RE/MAX Executive Realty



Posted by RE/MAX Executive Realty on 4/14/2019

Shopping for a home is a long, arduous process. When you finally find one that you love, think you can afford, and spend the time to formulate an offer, it can be crushing when your offer is rejected.

However, getting rejected is simply part of the process. If youíve ever applied to college, you might be familiar with this process. You send out applications that you poured your heart and soul into. Sometimes to get accepted, other times you donít.

Making an offer on a home comes with one big advantage over those college applications, however--the opportunity to negotiate. As long as the house is still on the market after your offer is rejected, youíre still in the game.

In this article, weíre going to talk you through what to do when your offer is rejected so you can reformulate your plan and make the best decision as to moving forward.

1. Donít sweat it

One of the most common fallacies we fall into as humans is to think the outcome is worse than it really is. First, remember that there are most likely other houses out there that are as good if not better than the one you are bidding on, even if theyíre not for sale at this moment.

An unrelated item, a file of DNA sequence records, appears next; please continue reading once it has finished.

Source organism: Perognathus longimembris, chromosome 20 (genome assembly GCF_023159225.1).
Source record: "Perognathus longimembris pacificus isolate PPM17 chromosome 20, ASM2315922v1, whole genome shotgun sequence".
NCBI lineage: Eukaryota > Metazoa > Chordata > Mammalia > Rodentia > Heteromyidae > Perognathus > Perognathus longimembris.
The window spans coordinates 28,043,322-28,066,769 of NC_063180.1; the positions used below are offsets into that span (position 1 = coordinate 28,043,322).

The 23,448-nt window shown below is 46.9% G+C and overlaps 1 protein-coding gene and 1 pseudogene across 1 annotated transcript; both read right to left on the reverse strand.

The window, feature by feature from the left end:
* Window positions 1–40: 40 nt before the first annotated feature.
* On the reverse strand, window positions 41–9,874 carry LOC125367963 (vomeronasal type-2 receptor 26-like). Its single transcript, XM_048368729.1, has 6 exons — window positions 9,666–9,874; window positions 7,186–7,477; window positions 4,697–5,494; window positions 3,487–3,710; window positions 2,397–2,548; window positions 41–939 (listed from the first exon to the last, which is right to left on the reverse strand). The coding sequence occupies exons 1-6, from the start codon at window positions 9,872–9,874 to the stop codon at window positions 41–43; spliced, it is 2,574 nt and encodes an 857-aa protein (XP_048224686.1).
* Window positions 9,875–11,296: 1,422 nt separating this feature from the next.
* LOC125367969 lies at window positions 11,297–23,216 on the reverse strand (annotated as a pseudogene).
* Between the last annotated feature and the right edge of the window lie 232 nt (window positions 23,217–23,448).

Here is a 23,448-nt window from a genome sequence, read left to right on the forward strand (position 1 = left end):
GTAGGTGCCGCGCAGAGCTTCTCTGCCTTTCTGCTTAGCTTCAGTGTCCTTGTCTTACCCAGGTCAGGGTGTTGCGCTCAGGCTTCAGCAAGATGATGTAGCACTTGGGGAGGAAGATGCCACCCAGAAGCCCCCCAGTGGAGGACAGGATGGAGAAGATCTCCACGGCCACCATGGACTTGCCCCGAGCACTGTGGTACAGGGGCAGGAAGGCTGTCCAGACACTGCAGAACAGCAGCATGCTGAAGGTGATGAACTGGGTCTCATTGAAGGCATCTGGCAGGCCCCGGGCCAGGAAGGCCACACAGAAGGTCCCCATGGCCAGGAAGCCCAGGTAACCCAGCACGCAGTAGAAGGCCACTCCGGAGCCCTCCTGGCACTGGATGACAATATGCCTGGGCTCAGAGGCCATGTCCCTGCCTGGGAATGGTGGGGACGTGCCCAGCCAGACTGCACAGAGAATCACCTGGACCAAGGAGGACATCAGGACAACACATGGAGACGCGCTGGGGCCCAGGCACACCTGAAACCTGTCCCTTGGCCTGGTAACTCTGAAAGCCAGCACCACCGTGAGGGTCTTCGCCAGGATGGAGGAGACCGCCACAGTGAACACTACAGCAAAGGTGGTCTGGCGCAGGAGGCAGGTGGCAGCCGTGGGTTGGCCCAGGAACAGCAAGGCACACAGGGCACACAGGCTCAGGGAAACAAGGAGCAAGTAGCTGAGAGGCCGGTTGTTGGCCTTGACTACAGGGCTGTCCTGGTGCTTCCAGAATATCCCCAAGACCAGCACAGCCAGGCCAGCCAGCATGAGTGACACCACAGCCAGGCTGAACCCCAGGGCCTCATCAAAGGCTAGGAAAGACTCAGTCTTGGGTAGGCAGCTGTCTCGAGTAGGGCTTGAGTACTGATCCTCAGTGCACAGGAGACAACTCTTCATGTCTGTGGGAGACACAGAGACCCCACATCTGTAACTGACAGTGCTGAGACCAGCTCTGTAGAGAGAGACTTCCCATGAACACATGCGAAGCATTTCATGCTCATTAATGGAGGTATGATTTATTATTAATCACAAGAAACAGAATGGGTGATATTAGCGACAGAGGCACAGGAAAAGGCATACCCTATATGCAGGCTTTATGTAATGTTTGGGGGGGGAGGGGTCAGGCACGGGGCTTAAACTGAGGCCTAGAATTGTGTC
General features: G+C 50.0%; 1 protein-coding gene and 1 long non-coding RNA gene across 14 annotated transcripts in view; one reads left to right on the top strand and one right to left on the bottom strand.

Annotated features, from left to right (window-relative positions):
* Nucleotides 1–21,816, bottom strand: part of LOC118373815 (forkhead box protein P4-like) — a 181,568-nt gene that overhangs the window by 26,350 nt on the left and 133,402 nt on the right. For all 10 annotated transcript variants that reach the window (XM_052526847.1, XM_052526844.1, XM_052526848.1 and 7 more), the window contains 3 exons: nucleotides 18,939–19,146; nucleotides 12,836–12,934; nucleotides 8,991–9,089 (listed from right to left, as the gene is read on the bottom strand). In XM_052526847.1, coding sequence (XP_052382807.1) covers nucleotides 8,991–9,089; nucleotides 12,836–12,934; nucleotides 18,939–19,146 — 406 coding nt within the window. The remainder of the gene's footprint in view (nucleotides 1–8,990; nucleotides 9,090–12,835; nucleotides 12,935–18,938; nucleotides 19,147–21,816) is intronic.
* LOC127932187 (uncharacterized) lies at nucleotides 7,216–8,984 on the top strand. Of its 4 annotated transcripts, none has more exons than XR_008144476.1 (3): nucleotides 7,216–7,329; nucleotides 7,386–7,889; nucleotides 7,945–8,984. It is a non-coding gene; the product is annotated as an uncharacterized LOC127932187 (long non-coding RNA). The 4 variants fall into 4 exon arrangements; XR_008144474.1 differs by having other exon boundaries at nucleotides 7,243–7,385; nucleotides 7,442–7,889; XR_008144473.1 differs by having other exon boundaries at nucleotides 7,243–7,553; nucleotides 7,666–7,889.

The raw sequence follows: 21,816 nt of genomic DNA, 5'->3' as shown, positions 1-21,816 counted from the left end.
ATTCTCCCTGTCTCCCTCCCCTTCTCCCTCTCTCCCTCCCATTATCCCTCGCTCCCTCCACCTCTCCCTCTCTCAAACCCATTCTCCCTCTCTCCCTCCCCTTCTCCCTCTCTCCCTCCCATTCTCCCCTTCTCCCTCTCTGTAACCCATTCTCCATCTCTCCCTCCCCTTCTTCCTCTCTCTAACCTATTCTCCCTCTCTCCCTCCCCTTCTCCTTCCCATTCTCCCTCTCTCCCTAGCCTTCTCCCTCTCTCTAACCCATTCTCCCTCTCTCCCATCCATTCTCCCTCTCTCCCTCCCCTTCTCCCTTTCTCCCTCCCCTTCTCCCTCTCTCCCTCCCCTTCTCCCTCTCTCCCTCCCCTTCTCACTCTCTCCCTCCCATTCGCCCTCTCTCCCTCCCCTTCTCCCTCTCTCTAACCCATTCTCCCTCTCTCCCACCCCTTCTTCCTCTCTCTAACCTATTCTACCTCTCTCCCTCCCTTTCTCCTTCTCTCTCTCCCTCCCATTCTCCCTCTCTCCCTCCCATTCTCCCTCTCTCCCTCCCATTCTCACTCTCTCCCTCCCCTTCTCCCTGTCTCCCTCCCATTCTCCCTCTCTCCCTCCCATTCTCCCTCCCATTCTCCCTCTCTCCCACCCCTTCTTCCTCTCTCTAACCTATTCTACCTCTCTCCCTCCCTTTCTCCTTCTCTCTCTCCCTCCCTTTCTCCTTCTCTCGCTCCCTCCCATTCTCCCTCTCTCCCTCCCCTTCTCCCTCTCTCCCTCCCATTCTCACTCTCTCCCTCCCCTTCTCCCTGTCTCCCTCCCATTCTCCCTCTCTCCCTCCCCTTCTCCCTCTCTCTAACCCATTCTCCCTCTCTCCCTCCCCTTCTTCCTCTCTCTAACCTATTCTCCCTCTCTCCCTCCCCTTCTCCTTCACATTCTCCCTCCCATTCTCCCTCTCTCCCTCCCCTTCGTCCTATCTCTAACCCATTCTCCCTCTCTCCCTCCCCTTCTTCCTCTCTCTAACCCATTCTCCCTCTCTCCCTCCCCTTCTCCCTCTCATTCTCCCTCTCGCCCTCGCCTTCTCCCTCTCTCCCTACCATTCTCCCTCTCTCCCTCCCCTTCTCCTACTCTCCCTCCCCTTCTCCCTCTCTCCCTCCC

Next, consider the rejection as simply part of the negotiation process. Most people are turned off by rejection. However, you can learn a lot when a seller says no. In many cases, you can take what you learned and return to the drawing board to come up with a better offer.

Donít spend too much time scrutinizing the sellerís decision. Ninety-nine percent of the time their decision isnít personal. You simply havenít met the pricing or contractual requirements that they and their agent have decided on.

2. Reconsider your offer

Now itís time to start thinking about a second offer. If the seller didnít respond with a counteroffer it can mean one of two things. First, they might be considering other buyers who have gotten closer to their requirements. Alternatively, your offer may have been too low or have had too many contingencies for them to consider.

Regardless, a flat-out rejection usually means changes need to be made before following up.

3. Making a new offer

This is your chance to take what you learned and apply it to your new offer. Make sure you meet the following prerequisites before sending out your next offer:

  • Double check your financing. Understand your spending limits, both on paper and in terms of what youíre comfortable spending.

  • Check comparable houses. If houses in the neighborhood are selling for more than they were when the house was previously listed, the seller might be compensating for that change.

  • Make sure youíre pre-approved. Your offer will be taken more seriously if you have the bankís approval.

  • Remove unnecessary contingencies. Itís a sellerís market. Having a complicated contract will make sellers less likely to consider your offer.

4. Move on with confidence

Sometimes you just canít make it up to the sellerís price point. Other times the seller just canít come to terms with a reasonable price for their home. Regardless, donít waste too much time negotiating and renegotiating. Take what you learned from this experience and use it toward the next house negotiation--it will be here sooner than you think!




Categories: Uncategorized